There is no question that the prosecuting fiscal has the right to conduct his own investigation. As early as 1938, it has been the ruling that after a criminal case has been forwarded by the inferior court to the trial court which has jurisdiction to try it on the merits, and before the fiscal has filed the necessary information, the latter not only has the power but also the duty to investigate the facts upon which the complaint filed in inferior court was based, to examine the evidence submitted and such other evidence as the parties may deem proper to submit on their own free will or on demand of the fiscal for the purpose of determining whether there is at least prima facie evidence establishing the guilt of the accused and overcoming the presumption of innocence in his favor. If after he has done all these and considering all the circumstances of the case, the fiscal believes that the evidence is not sufficient to establish prima facie the guilt of the accused, he should submit to the court before which the case is pending the corresponding motion for dismissal. (People v. Ovilla, 65 Phil. 722). Further, in Provincial Fiscal of Bataan v. Judge Ambrocio T. Dollete, 103 Phil. 914, the court very clearly said that "because of the right of a prosecuting attorney to conduct his own investigation of a criminal case elevated to him from the justice of the peace, naturally, there is corresponding duty or obligation of the prosecuting witness, especially the offended parties, to submit to said investigation. Consequently, said offended parties and their legal counsel, the private prosecutor, are not justified in refusing to submit to the same and to give their testimonies . . . It is rather embarrassing for a prosecuting attorney to be compelled to prosecute a case when he is in no position to do so, because in his opinion he does not have the necessary evidence to secure conviction or he is not convinced of the merits of the case. If the prosecuting attorney fails or refuses to file said information within a reasonable time, then either the offended parties or the court could invoked Section 1679 of the Revised Administrative Code so that the Department of Justice could designate one to act as Provincial Fiscal and file the corresponding complaint or information. "Finally, in Salcedo v. Suarez, 80 SCRA 237, We held that" [u]pon receipt of the record in the court of first instance from the municipal court, it is well settled as reaffirmed in Talusan v. Ofiana that the Provincial fiscal (or his assistant) has the power ‘to conduct his own investigation or reinvestigation of a case already elevated to the Court of First Instance by a Municipal Judge or justice of the peace who conducted a preliminary investigation thereon, in order to determine his own course of action as prosecuting officer’, and thereafter he may either move to dismiss the case or file the corresponding information."cralaw virtua1aw library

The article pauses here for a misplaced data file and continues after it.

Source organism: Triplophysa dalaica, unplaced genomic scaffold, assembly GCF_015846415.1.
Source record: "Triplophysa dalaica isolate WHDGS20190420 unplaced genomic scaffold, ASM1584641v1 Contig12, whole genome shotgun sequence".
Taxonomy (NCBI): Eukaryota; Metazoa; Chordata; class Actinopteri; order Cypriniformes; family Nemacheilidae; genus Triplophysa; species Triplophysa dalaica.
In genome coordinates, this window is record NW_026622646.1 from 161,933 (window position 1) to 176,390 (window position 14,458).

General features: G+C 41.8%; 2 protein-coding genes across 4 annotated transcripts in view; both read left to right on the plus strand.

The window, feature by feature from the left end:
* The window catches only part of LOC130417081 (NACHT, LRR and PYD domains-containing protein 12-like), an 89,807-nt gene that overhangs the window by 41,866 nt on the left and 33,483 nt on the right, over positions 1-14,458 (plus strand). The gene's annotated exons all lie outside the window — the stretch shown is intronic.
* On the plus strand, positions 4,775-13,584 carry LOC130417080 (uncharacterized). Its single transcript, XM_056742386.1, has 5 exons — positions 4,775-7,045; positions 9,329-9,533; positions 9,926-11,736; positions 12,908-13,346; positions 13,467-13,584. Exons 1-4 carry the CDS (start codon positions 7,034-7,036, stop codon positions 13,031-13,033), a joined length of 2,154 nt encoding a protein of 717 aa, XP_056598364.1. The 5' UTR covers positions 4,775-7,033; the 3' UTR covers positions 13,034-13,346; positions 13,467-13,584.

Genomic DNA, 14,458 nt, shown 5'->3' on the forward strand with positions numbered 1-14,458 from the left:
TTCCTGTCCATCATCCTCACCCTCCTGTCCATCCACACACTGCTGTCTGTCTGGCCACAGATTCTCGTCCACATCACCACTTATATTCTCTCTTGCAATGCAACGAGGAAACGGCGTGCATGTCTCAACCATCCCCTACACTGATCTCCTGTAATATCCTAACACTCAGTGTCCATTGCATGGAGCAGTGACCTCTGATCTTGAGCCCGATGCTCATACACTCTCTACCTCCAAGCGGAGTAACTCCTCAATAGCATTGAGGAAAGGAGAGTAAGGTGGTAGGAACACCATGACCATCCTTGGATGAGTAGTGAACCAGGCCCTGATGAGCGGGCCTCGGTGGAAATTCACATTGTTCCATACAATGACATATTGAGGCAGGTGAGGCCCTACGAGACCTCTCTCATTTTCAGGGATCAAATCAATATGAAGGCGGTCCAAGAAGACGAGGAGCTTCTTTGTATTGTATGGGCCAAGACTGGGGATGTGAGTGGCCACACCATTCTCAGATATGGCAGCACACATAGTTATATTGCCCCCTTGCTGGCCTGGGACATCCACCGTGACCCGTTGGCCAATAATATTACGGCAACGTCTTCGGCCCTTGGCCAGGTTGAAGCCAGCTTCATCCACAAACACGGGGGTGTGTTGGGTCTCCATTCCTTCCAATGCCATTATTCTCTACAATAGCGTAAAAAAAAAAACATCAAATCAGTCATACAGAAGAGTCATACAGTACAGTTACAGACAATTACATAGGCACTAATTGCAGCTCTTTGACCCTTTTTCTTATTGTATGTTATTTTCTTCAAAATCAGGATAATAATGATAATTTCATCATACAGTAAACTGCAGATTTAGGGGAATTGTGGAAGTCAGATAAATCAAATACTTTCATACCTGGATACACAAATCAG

Indeed, how can the prosecuting fiscal secure the conviction of an accused on evidence beyond reasonable doubt when he himself is not convinced that he has a prima facie case against him.chanrobles lawlibrary : rednad